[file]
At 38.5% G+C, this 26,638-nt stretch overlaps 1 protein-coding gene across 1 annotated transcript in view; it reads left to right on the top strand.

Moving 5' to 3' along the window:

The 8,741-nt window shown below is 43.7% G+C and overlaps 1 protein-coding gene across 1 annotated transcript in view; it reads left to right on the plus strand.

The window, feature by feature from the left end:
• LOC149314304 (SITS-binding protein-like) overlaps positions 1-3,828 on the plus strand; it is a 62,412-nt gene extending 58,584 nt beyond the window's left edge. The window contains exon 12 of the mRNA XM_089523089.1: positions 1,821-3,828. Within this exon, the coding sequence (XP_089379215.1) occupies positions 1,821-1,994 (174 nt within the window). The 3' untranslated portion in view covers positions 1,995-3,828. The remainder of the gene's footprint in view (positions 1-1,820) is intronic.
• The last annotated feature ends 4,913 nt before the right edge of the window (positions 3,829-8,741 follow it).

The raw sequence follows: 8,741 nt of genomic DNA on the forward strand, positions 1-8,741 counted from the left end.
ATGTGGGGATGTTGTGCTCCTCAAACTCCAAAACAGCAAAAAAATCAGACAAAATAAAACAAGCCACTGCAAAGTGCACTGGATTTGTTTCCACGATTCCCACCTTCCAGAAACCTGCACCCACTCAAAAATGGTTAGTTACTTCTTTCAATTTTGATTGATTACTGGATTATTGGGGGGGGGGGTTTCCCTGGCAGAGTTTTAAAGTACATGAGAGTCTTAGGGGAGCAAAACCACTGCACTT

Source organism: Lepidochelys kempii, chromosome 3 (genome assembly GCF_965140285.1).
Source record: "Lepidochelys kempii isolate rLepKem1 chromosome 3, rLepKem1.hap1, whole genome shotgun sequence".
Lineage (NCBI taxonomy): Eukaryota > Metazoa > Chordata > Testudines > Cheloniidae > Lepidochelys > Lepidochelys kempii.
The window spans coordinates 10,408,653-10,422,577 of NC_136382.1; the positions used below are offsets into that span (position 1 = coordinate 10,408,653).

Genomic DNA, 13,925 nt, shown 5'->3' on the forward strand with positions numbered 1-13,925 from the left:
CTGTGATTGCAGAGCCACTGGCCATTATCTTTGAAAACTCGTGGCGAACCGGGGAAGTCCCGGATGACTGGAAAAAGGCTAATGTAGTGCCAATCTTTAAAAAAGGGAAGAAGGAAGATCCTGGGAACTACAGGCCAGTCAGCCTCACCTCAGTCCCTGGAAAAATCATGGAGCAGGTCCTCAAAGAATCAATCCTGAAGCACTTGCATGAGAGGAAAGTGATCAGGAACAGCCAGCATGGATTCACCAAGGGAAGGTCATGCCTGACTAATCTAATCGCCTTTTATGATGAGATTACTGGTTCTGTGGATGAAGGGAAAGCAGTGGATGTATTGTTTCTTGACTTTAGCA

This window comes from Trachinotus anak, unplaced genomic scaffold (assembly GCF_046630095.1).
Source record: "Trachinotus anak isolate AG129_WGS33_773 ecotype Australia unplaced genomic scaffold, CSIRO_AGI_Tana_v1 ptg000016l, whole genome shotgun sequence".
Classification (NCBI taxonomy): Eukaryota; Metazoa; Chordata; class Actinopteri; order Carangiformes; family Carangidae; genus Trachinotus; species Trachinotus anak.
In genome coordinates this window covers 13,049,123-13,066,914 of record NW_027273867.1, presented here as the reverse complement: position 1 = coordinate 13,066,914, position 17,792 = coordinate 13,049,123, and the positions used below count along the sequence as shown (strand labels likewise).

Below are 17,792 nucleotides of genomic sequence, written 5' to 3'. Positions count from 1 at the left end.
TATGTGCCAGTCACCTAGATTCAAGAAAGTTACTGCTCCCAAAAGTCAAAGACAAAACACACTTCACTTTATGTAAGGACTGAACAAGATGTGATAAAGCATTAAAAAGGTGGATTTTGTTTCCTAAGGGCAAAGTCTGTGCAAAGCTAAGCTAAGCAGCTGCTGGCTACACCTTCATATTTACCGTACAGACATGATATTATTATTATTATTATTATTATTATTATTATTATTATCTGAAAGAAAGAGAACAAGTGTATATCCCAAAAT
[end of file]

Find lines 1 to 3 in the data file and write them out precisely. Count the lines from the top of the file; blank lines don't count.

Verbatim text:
At 38.5% G+C, this 26,638-nt stretch overlaps 1 protein-coding gene across 1 annotated transcript in view; it reads left to right on the top strand.

Moving 5' to 3' along the window:

The 8,741-nt window shown below is 43.7% G+C and overlaps 1 protein-coding gene across 1 annotated transcript in view; it reads left to right on the plus strand.